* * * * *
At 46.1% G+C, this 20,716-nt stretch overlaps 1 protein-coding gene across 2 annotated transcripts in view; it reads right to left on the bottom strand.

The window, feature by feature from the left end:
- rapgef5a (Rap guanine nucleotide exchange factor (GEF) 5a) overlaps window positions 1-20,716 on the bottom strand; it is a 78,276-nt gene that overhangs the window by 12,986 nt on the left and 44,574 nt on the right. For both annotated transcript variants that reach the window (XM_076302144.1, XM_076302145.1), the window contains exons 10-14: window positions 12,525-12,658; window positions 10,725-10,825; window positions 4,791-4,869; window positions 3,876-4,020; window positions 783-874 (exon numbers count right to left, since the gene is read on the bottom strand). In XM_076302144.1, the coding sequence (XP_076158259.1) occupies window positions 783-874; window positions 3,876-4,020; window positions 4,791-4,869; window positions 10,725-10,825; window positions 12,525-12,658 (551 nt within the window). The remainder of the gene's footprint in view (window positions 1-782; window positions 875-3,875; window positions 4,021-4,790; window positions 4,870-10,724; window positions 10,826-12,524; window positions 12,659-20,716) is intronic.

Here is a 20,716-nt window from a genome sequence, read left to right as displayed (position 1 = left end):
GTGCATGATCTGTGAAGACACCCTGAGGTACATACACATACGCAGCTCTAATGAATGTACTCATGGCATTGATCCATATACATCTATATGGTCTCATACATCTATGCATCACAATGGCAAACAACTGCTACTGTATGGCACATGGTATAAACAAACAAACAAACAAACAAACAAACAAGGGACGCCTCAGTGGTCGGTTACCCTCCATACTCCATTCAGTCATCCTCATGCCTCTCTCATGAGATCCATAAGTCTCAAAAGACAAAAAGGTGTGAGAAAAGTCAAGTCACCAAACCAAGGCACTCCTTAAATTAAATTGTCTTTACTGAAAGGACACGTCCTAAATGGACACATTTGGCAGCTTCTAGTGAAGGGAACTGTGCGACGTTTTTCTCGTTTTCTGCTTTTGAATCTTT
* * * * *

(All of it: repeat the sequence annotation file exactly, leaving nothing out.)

At 46.1% G+C, this 20,716-nt stretch overlaps 1 protein-coding gene across 2 annotated transcripts in view; it reads right to left on the bottom strand.

The window, feature by feature from the left end:
- rapgef5a (Rap guanine nucleotide exchange factor (GEF) 5a) overlaps window positions 1-20,716 on the bottom strand; it is a 78,276-nt gene that overhangs the window by 12,986 nt on the left and 44,574 nt on the right. For both annotated transcript variants that reach the window (XM_076302144.1, XM_076302145.1), the window contains exons 10-14: window positions 12,525-12,658; window positions 10,725-10,825; window positions 4,791-4,869; window positions 3,876-4,020; window positions 783-874 (exon numbers count right to left, since the gene is read on the bottom strand). In XM_076302144.1, the coding sequence (XP_076158259.1) occupies window positions 783-874; window positions 3,876-4,020; window positions 4,791-4,869; window positions 10,725-10,825; window positions 12,525-12,658 (551 nt within the window). The remainder of the gene's footprint in view (window positions 1-782; window positions 875-3,875; window positions 4,021-4,790; window positions 4,870-10,724; window positions 10,826-12,524; window positions 12,659-20,716) is intronic.

Here is a 20,716-nt window from a genome sequence, read left to right as displayed (position 1 = left end):
GTGCATGATCTGTGAAGACACCCTGAGGTACATACACATACGCAGCTCTAATGAATGTACTCATGGCATTGATCCATATACATCTATATGGTCTCATACATCTATGCATCACAATGGCAAACAACTGCTACTGTATGGCACATGGTATAAACAAACAAACAAACAAACAAACAAACAAGGGACGCCTCAGTGGTCGGTTACCCTCCATACTCCATTCAGTCATCCTCATGCCTCTCTCATGAGATCCATAAGTCTCAAAAGACAAAAAGGTGTGAGAAAAGTCAAGTCACCAAACCAAGGCACTCCTTAAATTAAATTGTCTTTACTGAAAGGACACGTCCTAAATGGACACATTTGGCAGCTTCTAGTGAAGGGAACTGTGCGACGTTTTTCTCGTTTTCTGCTTTTGAATCTTT